In 1971 school cookery rooms in London receive instructions from Central Headquarters to get rid of all the equipment with old imperial measures and change everything to metric. The caretaker removes the sturdy metal jugs that measure pints and fluid ounces and we replace them with plastic jugs with metric millilitres.
Out with the old, heavy measuring scales with their iron weights for ounces and pounds and in with plastic scales measuring grams and kilos.
We’ve been through nationwide grumbles with the new decimal coins which gossip says it is a government trick to put up prices. Pennies and shillings are the new 1p and 5p coins and the ten bob note becomes a 50p coin. Shock! Outrage! I don’t want these pees! How will we add up the cost of things now? What is that price in old money!
But the world outside the classroom pays little attention to metric measures and carries on with the old measurements. The government makes little effort to enforce change. Milkmen deliver pints of milk in glass bottles, and pubs sell beer in pint and half pint glasses with a half pint of prawns to eat in the garden. Packs of lard and margarine come in 8 ounce packs and flour is sold in 3 pound bags. The greengrocer sells fruit and vegetables by the pound priced in shillings and pence and he may become a Metric martyr if he refuses to change. In the measuring world you still buy fabric and knicker elastic by the yard or in inches, and in timber yards wood is measured by the foot!
There’s no money for new recipe books so I translate the old system into the new, and the maths is complicated. There are 28 grams to the ounce, 454 grams to the pound, and one pint is 568 millilitres. Puzzled? So are we all. In my cookery classroom I must press forward into a metric future and my recipes must all modernise so no asking students to bring in a pound of cooking apples!
The history bit
Years later a student asked me ‘What does oz mean?’ I thought he meant Australia, but no, he was using a Delia Smith recipe who had maintained the old system and refused to change.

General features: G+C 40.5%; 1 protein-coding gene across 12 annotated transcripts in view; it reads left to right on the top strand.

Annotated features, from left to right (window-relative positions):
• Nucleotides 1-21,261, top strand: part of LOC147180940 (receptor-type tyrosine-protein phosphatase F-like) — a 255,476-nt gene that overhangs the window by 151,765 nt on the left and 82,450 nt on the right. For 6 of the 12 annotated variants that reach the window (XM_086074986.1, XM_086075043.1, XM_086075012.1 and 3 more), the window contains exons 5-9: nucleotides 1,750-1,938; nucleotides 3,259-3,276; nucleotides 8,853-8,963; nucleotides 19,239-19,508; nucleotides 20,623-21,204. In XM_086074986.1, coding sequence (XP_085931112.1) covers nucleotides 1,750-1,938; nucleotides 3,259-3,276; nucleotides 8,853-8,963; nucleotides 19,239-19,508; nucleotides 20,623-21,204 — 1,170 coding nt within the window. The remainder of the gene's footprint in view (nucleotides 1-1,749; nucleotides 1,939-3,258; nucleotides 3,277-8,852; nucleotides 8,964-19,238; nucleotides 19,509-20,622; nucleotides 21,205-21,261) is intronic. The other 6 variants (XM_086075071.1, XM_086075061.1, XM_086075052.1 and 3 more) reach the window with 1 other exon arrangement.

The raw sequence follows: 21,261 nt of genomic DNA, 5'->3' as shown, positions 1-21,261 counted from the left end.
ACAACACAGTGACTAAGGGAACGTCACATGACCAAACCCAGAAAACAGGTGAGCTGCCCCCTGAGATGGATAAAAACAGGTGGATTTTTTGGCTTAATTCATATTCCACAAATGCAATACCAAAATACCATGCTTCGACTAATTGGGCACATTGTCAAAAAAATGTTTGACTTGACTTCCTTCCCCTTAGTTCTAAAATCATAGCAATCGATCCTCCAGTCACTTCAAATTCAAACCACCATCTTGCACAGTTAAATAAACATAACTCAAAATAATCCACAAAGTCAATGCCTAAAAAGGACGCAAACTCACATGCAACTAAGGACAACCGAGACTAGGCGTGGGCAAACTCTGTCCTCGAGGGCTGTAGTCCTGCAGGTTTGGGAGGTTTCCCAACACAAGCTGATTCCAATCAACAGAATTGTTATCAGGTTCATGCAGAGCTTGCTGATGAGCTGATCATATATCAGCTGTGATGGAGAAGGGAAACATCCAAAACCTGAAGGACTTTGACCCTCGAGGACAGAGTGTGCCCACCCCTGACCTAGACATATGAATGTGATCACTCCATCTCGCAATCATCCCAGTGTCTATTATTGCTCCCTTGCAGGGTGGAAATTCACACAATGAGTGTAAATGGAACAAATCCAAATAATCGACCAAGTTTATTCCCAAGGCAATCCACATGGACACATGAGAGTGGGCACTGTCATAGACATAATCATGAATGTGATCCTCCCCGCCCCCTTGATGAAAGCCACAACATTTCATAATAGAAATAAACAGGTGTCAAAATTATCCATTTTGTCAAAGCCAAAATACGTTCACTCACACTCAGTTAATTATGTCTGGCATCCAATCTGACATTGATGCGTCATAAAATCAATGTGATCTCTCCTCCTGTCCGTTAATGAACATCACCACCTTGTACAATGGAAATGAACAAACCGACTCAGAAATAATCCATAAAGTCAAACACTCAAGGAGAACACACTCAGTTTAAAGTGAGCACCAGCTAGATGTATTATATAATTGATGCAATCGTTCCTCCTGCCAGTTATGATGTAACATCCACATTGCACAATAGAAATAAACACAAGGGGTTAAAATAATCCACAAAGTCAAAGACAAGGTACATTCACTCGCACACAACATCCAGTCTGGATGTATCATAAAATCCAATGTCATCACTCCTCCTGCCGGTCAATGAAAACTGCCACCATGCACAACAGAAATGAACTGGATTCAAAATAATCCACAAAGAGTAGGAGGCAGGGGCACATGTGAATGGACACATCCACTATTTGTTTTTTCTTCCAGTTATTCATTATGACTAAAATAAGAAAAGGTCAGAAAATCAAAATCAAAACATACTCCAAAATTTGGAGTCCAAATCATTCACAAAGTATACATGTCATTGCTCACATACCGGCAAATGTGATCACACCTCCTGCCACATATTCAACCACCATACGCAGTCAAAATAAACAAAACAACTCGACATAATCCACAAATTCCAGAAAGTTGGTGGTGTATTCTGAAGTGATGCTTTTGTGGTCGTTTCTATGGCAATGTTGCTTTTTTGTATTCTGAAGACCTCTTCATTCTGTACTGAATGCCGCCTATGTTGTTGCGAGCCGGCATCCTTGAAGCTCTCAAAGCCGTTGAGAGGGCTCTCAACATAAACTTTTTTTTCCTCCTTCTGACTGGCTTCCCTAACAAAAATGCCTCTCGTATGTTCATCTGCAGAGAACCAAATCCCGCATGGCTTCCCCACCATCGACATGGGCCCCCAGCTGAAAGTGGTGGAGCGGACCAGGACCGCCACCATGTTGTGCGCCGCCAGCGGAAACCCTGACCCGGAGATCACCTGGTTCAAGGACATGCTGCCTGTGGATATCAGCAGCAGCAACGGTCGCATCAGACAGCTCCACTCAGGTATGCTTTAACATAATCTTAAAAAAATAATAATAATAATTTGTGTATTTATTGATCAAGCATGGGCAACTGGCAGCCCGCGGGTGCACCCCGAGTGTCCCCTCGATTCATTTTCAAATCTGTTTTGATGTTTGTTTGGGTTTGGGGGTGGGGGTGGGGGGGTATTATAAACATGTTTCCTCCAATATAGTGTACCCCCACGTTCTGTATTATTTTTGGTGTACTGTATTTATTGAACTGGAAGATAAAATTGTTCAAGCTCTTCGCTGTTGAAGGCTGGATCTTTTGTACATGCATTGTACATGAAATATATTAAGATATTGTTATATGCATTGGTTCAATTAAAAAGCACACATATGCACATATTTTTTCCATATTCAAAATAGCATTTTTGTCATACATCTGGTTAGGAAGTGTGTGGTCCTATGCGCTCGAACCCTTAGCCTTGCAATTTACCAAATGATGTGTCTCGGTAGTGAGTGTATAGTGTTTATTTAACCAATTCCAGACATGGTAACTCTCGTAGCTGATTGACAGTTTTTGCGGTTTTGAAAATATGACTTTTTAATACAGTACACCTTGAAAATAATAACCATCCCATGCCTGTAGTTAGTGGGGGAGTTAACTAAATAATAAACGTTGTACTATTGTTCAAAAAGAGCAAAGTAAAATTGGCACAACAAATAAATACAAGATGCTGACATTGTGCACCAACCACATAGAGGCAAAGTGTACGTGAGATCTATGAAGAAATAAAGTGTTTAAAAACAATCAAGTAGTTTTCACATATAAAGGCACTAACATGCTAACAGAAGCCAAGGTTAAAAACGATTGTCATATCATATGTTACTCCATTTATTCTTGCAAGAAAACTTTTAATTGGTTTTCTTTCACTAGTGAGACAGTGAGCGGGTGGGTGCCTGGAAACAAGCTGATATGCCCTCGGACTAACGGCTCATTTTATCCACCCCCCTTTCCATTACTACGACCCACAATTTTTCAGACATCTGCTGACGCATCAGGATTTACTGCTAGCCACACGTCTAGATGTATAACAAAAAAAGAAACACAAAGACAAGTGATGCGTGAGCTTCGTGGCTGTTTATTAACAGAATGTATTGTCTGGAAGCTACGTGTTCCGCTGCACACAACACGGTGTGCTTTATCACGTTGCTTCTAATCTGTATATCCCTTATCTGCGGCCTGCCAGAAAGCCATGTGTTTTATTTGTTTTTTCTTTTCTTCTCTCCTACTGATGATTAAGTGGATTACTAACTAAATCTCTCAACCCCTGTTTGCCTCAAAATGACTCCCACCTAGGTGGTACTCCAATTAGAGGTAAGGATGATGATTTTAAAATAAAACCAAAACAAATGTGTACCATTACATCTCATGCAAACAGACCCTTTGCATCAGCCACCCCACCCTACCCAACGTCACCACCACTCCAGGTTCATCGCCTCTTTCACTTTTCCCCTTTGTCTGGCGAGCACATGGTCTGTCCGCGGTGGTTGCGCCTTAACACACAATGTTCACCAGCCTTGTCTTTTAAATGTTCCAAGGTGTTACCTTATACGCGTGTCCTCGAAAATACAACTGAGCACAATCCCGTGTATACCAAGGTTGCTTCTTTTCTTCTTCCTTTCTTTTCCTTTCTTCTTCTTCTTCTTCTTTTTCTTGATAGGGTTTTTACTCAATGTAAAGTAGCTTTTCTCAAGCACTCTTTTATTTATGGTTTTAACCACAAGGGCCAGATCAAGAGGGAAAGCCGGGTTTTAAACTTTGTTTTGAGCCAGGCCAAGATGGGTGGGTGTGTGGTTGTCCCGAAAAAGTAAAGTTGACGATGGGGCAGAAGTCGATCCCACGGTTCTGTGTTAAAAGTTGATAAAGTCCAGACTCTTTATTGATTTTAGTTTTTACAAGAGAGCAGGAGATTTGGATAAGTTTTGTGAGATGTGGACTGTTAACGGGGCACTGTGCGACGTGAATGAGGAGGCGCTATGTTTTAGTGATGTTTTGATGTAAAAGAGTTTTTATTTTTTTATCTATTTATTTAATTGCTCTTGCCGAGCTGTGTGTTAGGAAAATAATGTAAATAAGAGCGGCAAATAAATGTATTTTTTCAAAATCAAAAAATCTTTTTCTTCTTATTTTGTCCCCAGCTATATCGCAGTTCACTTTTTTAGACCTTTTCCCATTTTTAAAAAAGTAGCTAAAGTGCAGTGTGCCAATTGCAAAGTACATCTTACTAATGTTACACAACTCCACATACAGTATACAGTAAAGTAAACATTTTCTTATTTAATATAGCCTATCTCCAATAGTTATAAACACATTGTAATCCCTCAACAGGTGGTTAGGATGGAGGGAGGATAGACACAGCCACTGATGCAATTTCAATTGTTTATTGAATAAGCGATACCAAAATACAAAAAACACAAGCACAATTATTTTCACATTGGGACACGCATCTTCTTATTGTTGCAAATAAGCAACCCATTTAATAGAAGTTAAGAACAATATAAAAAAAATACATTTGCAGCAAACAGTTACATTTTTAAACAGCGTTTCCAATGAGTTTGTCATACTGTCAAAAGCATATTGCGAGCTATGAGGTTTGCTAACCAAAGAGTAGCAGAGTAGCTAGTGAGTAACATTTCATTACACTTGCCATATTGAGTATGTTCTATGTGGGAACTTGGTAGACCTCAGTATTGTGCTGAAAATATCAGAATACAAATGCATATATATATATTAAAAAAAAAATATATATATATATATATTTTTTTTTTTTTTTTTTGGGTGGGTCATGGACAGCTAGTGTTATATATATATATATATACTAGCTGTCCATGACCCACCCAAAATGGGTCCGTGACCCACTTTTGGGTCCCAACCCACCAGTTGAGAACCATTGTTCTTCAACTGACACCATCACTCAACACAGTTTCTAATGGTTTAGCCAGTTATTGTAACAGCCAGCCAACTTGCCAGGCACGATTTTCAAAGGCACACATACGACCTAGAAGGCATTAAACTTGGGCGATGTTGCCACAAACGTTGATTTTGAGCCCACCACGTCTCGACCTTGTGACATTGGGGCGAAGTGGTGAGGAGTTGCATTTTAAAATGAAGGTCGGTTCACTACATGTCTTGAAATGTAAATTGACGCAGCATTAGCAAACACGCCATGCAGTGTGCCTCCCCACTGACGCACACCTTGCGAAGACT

Timeline for decimalization and metrication
1971 British currency decimalised. A huge Government information campaign prepared the public for change.
1971 London schools adopt the metric system.
1973 UK enters EEC and commits to adopt the metric system
1974 Metric system taught in all British schools. Metric packaging begins.
1979 The new Conservative Government under Margaret Thatcher abolishes the Metrication Board.
1980 Most Commonwealth countries have completed metric conversion. But Britain lags behind.
1995 All packaged goods sold in Britain have to be labelled in metric units.
History of the metric system
The metric system started in France and was rapidly adopted in other European countries during the 19th century. In 1960 the Conference on Weights and Measures adopted the name International System of Units (Système International d’Unités or SI) for the recommended units of measurement. A hundred years after recognising the benefits of going metric, Britain announced it would adopt metric units in 1965.
Britain and the USA have yet to complete the changeover.
Imperial units, like metric ones, have roots abroad. Although the name “imperial” refers to the British codifying of units in 1824, many imperial units are based on Roman units used across Europe during the Roman Empire. Pounds and ounces have their roots in Italy and France. The abbreviation for ounce ‘oz’ comes from the Italian word onza.
Many of the students I was teaching from the 1970s would be approaching fifty years old so most of the population must have discovered metric measures by now!